By 2018, the Bostons added grass-fed beef to the mix. The couple started out with goats and sheep, but the labor needed for hoof trimming, birthing, parasites and predators became too much. Susan was working and still trying to manage the property.
Dwight said he first hesitated about the idea of beef cattle.
“We didn’t want to be a slave to fluctuating prices of corn,” he said. So they built better fences, avoided grain and grew grass.
“Grain-fed cattle go to butcher by 18 months in comparison to grass-fed, which go 24-30 months. The cost balances out by rotating fields.”
In 2012, Dwight retired after a 35-year career in family counseling, and was set to farm the property while Susan worked for the University of Virginia as a Pediatric Nurse manager in Orange.
The couple agreed to use her salary to fill in the gaps left by farming but that plan was upended when Susan refused the COVID vaccine in October of 2021, ending her 25-year career with the institution.
“I have a dual degree in Biology and Nursing. I chose not to vaccinate because of my natural immunity from having COVID,” she said. “I read articles from inside and outside of the UVA network about the virus and vaccine. Dwight researched too. We wanted to understand COVID at a cellular level; what it was and what it did. I kept reading that the vaccine triggered auto-immune diseases and triggered cancer cells to take off again. I could not vaccinate children with something I believed dangerous to my own body.”
Twenty-five years earlier, Susan said she gained entry into University of Virginia’s nursing program by writing a required essay based on an ethical issue she valued. The issue she chose was the right-to-life.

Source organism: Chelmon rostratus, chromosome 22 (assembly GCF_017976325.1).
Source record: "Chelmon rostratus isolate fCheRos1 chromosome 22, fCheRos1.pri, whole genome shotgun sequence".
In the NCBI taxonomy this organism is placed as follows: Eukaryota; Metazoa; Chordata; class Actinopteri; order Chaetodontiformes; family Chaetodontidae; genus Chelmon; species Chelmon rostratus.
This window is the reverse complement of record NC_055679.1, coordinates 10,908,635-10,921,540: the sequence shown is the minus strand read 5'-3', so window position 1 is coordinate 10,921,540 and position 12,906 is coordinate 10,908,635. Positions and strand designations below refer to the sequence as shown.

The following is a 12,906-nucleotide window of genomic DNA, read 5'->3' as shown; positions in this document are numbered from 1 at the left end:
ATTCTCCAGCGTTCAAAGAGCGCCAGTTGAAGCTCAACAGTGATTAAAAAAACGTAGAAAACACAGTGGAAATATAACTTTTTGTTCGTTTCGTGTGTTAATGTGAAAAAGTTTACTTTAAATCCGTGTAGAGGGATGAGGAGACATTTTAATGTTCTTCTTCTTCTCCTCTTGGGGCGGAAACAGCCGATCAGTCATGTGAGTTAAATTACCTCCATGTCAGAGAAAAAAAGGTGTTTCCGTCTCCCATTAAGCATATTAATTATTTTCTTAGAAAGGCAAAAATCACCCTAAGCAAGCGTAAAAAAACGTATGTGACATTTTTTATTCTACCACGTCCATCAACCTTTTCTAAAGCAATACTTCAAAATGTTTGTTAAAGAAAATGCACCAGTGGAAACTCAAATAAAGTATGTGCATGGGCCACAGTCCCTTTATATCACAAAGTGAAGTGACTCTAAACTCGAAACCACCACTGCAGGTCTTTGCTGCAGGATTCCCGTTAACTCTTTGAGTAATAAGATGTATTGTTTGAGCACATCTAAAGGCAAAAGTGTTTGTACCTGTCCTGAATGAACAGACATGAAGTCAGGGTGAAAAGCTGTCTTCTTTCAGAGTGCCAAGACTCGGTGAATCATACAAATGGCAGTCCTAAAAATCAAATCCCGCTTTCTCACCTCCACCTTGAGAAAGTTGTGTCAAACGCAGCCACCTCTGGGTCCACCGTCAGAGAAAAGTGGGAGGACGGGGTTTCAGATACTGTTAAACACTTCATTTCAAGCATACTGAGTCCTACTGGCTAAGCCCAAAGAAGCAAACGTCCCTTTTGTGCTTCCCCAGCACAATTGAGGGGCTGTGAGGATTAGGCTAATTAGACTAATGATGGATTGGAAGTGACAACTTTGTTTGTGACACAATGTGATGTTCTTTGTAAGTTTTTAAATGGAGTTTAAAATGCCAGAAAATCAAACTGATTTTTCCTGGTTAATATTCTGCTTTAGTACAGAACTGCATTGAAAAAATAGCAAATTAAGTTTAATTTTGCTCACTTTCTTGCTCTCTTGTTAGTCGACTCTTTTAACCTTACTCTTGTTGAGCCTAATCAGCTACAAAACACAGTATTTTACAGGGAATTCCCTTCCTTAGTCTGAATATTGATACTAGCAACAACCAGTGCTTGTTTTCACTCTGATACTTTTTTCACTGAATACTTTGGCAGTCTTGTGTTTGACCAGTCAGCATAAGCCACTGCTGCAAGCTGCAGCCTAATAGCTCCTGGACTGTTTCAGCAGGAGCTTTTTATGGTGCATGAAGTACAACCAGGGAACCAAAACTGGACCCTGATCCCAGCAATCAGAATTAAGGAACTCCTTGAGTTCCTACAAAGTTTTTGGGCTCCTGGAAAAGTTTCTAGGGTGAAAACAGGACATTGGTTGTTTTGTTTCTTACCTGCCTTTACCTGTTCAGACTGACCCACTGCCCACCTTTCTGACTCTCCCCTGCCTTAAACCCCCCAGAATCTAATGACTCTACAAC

After an ethical stance helped her get into nursing school, she said another ethical stance effectively ended her nursing career.
Their pleasure job of farming instantly became their sole income.
Even still, Susan said she focuses on how to help her neighbors more than stressing over next year’s profits. Their church gleans the bushes for free after the farm’s closing week in August. A community cookout at Gold Hill follows in September.
“We provided all the food. Last year, 25 to 30 neighbors from either side of our driveway came,” Susan said. With most families living in the area’s rural countryside, Susan said one family’s visit put everything in perspective.
“We didn’t know them. Their little boy needed to use the bathroom,” She recalled. “I led him inside and when he reached the bathroom door, he said, “Mama, we’re in a palace!”
Tearing up in her retelling, Susan added, “God has provided everything we need. We want to give back.”
Christ in Action, a Culpeper, Va.-based natural disaster relief organization, provides additional ways for the Bostons to serve God. Susan mans the switchboard for their call station full time and oversees the receiving and organization of their household donations. The couple also volunteers on site after disasters like the 2022 Mayfield, Ky., tornado and Hurricane Ian.
“When I lost my nursing job because of the COVID vaccine, I wondered what God had planned. He always shows off. Christ in Action gives their employees the month of July for vacation. The exact month we open Gold Hill for blueberry picking.” Susan said.